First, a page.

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City Planning Board approves cancer center expansion

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The city’s cancer patients will no longer have to drive miles to receive radiation treatment.

The city Planning Board unanimously approved an expansion Tuesday at the Richard E. Winter Cancer Treatment Center, 214 King Street, which will house a second Varian Trilogy Linear Accelerator.

The accelerator pinpoints cancer cells up to three millimeters and kills them before they attack healthy cells.

The two new treatment types are stereotactic radiosurgery and stereotactic body radiation therapy.

“This technology is very precise—it can allow us to treat very small tumors and lesions in the brain and lungs,” Jerry Sheppard, the center’s director, said Tuesday. Mr. Sheppard said the expansion was two years in the making.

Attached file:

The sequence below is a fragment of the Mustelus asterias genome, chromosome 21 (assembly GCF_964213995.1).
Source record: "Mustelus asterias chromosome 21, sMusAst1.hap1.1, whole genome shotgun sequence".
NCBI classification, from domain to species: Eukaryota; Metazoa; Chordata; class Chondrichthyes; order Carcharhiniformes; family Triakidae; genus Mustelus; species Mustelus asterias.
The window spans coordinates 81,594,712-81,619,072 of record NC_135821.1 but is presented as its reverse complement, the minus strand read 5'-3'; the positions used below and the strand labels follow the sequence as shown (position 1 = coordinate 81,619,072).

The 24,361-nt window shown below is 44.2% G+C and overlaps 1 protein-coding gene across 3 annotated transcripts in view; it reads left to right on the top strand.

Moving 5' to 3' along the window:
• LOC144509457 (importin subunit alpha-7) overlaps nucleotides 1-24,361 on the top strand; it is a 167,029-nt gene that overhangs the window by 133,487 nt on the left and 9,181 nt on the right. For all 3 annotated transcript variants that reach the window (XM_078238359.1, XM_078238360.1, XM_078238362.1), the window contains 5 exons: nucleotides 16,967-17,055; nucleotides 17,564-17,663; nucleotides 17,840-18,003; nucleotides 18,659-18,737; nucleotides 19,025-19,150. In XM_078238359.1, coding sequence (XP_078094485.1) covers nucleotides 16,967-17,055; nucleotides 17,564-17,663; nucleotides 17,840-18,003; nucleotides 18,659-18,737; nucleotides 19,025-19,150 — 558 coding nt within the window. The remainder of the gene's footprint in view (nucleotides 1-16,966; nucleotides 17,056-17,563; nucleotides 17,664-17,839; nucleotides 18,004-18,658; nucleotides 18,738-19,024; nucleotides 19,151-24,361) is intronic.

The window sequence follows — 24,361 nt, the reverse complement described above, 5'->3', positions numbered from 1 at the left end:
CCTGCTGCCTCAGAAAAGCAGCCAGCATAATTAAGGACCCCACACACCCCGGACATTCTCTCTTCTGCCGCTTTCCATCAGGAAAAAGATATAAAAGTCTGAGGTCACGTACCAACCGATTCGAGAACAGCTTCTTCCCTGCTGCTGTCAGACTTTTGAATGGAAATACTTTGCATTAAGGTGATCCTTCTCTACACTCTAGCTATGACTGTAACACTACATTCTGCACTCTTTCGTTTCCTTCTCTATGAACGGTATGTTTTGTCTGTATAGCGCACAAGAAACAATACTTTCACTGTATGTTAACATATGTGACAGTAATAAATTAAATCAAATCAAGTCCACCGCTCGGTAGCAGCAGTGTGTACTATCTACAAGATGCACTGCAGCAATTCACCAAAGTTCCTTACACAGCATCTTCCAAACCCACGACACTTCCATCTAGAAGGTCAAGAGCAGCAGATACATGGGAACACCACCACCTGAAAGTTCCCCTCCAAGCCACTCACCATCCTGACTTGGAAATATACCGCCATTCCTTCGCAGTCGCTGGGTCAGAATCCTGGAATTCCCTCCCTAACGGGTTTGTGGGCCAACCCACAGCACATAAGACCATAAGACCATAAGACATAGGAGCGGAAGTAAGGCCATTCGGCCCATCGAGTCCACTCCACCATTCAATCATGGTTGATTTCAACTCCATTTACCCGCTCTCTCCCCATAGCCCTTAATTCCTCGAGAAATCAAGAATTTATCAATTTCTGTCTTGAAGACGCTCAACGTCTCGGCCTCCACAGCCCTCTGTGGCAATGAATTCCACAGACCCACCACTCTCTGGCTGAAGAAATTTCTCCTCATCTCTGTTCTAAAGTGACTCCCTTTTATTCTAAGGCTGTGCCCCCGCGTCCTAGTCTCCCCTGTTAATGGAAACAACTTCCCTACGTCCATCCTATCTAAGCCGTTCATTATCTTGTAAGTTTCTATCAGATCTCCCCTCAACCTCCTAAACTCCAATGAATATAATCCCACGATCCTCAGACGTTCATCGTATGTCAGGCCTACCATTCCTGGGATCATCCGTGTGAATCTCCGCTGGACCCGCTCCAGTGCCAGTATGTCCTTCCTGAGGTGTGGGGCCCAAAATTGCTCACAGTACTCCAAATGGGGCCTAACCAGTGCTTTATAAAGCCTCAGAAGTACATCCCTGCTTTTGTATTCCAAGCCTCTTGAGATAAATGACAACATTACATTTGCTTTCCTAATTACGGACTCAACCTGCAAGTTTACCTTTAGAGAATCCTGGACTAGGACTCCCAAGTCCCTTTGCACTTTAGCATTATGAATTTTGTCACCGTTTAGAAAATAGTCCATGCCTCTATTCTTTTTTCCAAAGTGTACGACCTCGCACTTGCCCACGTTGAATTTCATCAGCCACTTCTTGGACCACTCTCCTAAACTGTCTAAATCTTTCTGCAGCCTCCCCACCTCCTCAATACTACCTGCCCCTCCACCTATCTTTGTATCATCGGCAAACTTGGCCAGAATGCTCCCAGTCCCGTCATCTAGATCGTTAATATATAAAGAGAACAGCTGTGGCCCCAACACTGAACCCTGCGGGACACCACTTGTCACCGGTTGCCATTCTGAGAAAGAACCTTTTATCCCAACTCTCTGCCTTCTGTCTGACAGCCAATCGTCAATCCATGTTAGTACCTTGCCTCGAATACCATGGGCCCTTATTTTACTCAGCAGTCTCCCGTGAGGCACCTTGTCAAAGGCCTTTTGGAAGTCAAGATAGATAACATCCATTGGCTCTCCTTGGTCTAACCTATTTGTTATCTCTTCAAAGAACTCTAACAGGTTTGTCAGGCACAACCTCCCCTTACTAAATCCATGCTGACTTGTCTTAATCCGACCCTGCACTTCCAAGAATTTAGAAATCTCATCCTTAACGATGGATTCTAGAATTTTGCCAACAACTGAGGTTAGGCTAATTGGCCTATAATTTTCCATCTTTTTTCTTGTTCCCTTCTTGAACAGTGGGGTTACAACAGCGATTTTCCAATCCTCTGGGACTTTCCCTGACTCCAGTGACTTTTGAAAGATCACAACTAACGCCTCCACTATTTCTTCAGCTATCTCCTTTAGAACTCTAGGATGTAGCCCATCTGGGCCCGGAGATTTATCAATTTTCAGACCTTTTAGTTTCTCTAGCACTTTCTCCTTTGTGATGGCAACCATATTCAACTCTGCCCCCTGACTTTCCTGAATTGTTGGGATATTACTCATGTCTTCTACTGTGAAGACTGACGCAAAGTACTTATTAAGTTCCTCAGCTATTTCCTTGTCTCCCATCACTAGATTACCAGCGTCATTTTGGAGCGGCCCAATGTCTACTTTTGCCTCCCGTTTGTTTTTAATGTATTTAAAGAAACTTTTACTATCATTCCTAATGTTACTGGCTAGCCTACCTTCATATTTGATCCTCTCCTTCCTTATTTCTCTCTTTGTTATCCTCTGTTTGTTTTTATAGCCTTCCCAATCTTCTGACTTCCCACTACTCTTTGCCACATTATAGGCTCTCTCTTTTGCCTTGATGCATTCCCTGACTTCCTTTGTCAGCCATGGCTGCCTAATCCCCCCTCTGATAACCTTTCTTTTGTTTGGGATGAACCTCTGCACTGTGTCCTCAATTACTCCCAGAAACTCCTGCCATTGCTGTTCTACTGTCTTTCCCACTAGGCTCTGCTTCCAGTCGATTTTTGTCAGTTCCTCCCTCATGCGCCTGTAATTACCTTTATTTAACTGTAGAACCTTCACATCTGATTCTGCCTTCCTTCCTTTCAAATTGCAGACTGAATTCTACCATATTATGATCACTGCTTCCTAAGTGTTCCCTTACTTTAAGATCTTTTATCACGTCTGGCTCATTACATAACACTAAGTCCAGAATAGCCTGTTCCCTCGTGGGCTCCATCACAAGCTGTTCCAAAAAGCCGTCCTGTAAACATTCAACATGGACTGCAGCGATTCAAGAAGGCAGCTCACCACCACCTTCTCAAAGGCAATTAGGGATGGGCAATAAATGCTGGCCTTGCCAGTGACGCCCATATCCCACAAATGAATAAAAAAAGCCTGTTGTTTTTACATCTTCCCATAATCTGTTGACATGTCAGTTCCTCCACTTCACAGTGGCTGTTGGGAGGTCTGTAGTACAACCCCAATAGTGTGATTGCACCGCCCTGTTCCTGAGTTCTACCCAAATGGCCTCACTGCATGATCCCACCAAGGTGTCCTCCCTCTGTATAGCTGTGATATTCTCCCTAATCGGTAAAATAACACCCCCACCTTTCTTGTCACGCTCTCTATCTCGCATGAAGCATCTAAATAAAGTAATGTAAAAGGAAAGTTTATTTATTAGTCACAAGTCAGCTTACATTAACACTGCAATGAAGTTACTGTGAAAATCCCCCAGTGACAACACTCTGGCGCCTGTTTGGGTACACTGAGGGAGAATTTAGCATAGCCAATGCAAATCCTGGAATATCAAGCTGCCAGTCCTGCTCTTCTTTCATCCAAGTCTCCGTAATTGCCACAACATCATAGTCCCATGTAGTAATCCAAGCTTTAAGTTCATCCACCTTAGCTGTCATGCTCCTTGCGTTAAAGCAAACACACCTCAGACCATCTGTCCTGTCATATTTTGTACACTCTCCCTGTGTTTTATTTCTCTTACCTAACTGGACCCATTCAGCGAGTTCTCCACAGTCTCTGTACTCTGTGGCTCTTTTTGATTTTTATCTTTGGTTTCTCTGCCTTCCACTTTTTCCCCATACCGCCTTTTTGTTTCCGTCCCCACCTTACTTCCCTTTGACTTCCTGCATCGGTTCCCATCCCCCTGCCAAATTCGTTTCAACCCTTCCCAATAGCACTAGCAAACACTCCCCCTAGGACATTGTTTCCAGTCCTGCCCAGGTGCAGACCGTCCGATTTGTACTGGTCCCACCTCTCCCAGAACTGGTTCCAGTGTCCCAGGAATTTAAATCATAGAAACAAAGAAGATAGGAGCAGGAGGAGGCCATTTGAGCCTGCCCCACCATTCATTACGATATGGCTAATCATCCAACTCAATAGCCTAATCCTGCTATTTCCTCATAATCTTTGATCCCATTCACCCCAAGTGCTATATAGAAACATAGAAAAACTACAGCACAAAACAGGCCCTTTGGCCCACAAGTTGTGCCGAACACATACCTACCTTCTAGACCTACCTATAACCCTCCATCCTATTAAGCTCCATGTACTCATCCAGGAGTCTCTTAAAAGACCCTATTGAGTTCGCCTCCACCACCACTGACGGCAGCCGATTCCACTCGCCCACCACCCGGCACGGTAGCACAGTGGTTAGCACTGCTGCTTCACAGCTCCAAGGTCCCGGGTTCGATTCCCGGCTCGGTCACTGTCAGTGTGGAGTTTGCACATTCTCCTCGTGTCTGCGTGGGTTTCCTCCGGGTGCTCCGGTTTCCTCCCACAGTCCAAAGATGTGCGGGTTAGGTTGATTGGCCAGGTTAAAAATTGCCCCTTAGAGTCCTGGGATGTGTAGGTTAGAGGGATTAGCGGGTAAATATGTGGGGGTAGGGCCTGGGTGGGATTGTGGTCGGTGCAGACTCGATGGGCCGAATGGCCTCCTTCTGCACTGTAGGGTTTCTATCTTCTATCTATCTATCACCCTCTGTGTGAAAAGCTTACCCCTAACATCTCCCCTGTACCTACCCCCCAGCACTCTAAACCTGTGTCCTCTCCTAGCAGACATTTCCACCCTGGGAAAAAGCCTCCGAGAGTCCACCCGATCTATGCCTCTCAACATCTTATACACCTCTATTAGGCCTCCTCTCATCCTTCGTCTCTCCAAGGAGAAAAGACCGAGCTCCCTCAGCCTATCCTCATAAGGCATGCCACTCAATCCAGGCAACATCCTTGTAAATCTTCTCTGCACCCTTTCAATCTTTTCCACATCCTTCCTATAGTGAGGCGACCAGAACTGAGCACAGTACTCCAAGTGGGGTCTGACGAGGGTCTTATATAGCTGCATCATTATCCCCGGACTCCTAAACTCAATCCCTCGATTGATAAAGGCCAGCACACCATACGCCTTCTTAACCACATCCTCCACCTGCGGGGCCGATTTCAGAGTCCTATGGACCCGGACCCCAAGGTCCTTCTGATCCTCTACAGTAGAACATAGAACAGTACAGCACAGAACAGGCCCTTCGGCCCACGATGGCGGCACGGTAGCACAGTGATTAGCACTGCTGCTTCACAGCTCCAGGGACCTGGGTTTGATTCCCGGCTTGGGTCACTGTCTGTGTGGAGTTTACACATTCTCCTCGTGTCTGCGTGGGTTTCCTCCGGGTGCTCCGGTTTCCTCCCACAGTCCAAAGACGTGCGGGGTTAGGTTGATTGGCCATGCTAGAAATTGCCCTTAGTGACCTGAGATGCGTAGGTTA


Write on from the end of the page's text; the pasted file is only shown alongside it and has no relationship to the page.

“Radiation is essential to today’s cancer treatment,” Mr. Sheppard said.

“It will definitely help the expanded volume of modality of treatment.”

The addition will also cut down the need for patients to travel to Syracuse or Burlington, Vt., for treatment, Mr. Sheppard said.

The 3,264 square-foot expansion project is being designed by Cannon Design, Buffalo. Cannon Design Vice President Edward J. Muck said

The new building will eliminate six physicians’ parking spaces next to the building.

Some residents expressed concerned to Planning Board members about street parking congestions caused by full hospital parking lots.

“We’ve modified the plans based on the Planning Board’s recommendations,” Mr. Muck said. “We’ve reduced the width of the entrance drive and indicated the parcel property where at least 12 parking spaces will be created following the demolition of the house on New York Avenue.”

The project will cost the hospital $4.2 million.

Construction is set to take six to nine months to finish.

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